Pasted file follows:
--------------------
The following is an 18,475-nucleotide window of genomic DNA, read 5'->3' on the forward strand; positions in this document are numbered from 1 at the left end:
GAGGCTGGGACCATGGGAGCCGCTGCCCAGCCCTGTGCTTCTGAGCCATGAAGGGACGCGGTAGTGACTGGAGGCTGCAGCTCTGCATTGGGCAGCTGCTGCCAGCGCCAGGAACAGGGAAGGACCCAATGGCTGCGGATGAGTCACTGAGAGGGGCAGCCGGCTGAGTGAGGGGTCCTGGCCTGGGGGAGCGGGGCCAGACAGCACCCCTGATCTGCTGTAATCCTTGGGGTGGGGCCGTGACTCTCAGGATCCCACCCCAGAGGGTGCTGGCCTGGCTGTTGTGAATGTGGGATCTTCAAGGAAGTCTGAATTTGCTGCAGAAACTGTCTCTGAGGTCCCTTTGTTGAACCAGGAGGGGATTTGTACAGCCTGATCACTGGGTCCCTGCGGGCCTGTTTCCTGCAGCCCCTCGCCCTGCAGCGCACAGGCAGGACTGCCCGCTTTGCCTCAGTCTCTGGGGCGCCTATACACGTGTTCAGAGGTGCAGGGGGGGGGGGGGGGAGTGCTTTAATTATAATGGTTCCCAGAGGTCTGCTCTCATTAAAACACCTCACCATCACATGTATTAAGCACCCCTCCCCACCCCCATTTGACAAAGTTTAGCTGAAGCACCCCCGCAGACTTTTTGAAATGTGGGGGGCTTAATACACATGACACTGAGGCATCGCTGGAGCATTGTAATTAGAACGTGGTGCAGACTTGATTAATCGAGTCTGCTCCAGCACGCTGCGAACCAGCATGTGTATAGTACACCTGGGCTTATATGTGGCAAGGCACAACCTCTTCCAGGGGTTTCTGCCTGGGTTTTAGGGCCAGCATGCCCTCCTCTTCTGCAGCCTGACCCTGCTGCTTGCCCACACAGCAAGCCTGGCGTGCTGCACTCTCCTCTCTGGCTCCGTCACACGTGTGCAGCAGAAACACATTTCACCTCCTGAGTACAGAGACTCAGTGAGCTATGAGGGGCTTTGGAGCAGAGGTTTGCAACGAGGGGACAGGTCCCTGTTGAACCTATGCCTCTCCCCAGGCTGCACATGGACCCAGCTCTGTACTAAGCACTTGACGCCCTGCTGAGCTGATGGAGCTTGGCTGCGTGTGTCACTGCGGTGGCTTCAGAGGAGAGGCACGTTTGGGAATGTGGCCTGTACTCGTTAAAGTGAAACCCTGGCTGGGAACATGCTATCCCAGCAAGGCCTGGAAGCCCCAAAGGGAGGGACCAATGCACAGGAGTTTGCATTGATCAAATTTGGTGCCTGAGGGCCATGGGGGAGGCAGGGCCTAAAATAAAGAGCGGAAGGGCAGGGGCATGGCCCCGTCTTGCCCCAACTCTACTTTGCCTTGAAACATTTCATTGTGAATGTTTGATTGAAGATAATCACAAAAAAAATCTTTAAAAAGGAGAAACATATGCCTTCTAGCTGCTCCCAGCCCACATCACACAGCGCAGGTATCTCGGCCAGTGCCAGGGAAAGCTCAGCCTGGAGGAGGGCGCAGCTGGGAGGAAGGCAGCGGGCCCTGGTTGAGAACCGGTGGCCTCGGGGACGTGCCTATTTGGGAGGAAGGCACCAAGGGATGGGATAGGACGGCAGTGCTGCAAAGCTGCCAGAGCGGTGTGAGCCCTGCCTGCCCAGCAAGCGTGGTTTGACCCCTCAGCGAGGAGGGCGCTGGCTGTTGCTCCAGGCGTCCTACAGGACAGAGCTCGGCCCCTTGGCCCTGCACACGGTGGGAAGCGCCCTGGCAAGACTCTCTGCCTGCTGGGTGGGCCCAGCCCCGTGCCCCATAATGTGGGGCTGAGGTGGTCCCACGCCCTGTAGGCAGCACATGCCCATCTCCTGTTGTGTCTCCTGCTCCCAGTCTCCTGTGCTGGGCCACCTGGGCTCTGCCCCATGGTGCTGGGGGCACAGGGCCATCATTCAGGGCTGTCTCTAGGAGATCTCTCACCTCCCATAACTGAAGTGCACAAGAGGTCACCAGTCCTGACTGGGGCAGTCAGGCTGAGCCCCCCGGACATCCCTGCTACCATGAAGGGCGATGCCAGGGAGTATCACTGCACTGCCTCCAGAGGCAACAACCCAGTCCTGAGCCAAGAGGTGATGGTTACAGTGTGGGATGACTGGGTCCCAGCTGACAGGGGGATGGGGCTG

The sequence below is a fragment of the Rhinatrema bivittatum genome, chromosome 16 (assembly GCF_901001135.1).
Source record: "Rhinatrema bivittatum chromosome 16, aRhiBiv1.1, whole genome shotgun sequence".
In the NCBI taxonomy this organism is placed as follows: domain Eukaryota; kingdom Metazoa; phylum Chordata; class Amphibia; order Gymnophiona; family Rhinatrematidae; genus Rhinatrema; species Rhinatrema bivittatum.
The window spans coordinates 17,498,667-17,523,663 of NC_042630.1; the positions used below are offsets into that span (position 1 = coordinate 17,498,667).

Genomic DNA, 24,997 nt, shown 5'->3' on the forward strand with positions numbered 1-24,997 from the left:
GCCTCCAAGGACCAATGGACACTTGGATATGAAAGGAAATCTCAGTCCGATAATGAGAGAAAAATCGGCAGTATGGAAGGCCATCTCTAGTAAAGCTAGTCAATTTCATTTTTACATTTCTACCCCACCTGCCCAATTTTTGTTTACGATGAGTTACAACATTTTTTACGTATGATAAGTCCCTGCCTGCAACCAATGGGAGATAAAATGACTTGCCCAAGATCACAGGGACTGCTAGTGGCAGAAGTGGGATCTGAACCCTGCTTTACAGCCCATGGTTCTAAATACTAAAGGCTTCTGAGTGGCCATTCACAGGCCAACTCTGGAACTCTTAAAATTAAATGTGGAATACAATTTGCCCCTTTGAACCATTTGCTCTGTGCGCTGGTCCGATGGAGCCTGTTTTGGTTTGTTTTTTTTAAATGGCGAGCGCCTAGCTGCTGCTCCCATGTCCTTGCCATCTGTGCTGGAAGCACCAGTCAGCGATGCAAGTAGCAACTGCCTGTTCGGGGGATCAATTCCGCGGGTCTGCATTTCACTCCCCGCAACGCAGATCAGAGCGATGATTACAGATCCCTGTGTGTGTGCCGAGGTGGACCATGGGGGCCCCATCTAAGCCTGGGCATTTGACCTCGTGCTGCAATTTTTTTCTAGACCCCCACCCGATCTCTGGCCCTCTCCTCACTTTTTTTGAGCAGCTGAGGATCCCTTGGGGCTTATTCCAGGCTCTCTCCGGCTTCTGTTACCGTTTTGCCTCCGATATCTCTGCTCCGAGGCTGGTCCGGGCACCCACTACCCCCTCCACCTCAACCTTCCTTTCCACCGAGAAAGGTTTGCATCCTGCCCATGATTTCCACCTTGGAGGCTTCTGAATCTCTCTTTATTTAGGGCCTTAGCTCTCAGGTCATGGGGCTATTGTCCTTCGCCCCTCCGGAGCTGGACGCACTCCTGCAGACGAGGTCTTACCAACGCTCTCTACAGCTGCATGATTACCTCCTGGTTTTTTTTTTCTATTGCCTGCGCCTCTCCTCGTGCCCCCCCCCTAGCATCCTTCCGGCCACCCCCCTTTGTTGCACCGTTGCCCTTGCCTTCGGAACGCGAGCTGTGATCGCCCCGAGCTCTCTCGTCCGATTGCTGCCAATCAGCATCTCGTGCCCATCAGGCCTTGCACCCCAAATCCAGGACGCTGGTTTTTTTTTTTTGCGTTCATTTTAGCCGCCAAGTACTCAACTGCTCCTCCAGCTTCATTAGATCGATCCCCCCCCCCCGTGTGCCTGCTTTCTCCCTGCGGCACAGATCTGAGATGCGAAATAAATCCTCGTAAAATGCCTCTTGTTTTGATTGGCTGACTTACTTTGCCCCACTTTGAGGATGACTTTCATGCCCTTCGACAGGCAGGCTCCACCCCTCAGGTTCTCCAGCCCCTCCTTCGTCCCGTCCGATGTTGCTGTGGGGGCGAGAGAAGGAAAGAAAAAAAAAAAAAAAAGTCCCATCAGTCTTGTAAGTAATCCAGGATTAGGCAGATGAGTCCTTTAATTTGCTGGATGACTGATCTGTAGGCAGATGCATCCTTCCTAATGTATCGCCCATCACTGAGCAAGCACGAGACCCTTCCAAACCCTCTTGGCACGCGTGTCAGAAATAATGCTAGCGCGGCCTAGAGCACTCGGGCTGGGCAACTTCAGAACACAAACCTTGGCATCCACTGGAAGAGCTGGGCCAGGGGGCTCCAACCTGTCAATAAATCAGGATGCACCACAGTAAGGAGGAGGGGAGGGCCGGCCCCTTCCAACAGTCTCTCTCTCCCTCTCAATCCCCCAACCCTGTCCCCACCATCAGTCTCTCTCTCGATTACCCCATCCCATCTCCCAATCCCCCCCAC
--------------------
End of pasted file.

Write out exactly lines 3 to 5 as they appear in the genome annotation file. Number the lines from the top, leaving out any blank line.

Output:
The sequence below is a fragment of the Rhinatrema bivittatum genome, chromosome 16 (assembly GCF_901001135.1).
Source record: "Rhinatrema bivittatum chromosome 16, aRhiBiv1.1, whole genome shotgun sequence".
In the NCBI taxonomy this organism is placed as follows: domain Eukaryota; kingdom Metazoa; phylum Chordata; class Amphibia; order Gymnophiona; family Rhinatrematidae; genus Rhinatrema; species Rhinatrema bivittatum.